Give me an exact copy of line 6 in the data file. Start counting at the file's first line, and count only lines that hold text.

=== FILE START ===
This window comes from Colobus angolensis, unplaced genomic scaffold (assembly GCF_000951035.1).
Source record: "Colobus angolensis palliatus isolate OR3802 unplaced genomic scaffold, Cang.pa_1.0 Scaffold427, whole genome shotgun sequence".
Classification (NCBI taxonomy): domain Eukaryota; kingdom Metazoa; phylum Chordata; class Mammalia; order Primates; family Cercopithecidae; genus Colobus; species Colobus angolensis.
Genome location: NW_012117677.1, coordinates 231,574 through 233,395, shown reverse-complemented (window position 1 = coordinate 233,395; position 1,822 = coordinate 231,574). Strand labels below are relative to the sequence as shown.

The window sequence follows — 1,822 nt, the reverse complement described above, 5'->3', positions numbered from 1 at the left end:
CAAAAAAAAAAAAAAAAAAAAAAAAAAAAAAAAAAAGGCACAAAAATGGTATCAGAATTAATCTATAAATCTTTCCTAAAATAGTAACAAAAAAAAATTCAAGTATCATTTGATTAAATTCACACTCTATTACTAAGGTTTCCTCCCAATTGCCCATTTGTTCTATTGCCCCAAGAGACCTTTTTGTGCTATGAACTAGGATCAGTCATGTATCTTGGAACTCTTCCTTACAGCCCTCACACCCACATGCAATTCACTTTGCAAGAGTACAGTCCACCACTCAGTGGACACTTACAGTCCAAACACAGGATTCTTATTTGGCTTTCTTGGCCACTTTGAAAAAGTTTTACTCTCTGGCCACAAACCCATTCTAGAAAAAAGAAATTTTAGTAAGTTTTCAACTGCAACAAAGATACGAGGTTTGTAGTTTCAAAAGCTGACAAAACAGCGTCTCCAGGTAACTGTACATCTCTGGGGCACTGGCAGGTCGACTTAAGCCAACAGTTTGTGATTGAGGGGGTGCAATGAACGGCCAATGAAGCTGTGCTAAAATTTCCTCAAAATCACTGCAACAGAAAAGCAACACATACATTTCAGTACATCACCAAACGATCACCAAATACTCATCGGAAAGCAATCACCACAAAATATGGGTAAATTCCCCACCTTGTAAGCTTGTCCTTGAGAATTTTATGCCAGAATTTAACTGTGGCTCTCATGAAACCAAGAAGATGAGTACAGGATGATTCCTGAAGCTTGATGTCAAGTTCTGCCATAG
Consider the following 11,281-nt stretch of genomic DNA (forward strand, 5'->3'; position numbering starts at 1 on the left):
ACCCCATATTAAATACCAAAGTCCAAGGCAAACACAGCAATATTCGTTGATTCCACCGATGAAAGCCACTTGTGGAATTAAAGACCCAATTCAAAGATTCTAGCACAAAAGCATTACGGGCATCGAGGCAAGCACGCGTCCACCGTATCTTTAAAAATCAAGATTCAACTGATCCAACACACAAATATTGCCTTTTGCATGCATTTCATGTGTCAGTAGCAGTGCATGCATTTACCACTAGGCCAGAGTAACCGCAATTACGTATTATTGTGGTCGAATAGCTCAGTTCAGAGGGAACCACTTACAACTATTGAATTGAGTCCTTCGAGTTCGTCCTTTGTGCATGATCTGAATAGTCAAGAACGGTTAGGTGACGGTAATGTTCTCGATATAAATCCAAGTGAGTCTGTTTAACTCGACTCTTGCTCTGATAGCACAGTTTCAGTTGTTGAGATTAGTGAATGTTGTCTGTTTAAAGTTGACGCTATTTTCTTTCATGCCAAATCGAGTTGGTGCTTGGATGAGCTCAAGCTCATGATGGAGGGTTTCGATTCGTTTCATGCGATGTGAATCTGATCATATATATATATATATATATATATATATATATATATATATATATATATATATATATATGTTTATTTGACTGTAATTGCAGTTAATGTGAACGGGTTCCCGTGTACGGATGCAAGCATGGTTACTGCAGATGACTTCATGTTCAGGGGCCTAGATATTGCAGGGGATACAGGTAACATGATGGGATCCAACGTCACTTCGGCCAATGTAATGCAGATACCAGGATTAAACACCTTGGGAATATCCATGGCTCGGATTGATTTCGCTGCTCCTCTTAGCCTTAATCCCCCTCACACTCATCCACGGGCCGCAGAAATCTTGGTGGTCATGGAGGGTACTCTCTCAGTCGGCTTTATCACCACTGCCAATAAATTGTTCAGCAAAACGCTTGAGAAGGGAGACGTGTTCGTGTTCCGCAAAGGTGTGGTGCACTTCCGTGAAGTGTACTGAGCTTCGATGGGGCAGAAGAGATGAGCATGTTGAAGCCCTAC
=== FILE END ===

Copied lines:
CAAAAAAAAAAAAAAAAAAAAAAAAAAAAAAAAAAAGGCACAAAAATGGTATCAGAATTAATCTATAAATCTTTCCTAAAATAGTAACAAAAAAAAATTCAAGTATCATTTGATTAAATTCACACTCTATTACTAAGGTTTCCTCCCAATTGCCCATTTGTTCTATTGCCCCAAGAGACCTTTTTGTGCTATGAACTAGGATCAGTCATGTATCTTGGAACTCTTCCTTACAGCCCTCACACCCACATGCAATTCACTTTGCAAGAGTACAGTCCACCACTCAGTGGACACTTACAGTCCAAACACAGGATTCTTATTTGGCTTTCTTGGCCACTTTGAAAAAGTTTTACTCTCTGGCCACAAACCCATTCTAGAAAAAAGAAATTTTAGTAAGTTTTCAACTGCAACAAAGATACGAGGTTTGTAGTTTCAAAAGCTGACAAAACAGCGTCTCCAGGTAACTGTACATCTCTGGGGCACTGGCAGGTCGACTTAAGCCAACAGTTTGTGATTGAGGGGGTGCAATGAACGGCCAATGAAGCTGTGCTAAAATTTCCTCAAAATCACTGCAACAGAAAAGCAACACATACATTTCAGTACATCACCAAACGATCACCAAATACTCATCGGAAAGCAATCACCACAAAATATGGGTAAATTCCCCACCTTGTAAGCTTGTCCTTGAGAATTTTATGCCAGAATTTAACTGTGGCTCTCATGAAACCAAGAAGATGAGTACAGGATGATTCCTGAAGCTTGATGTCAAGTTCTGCCATAG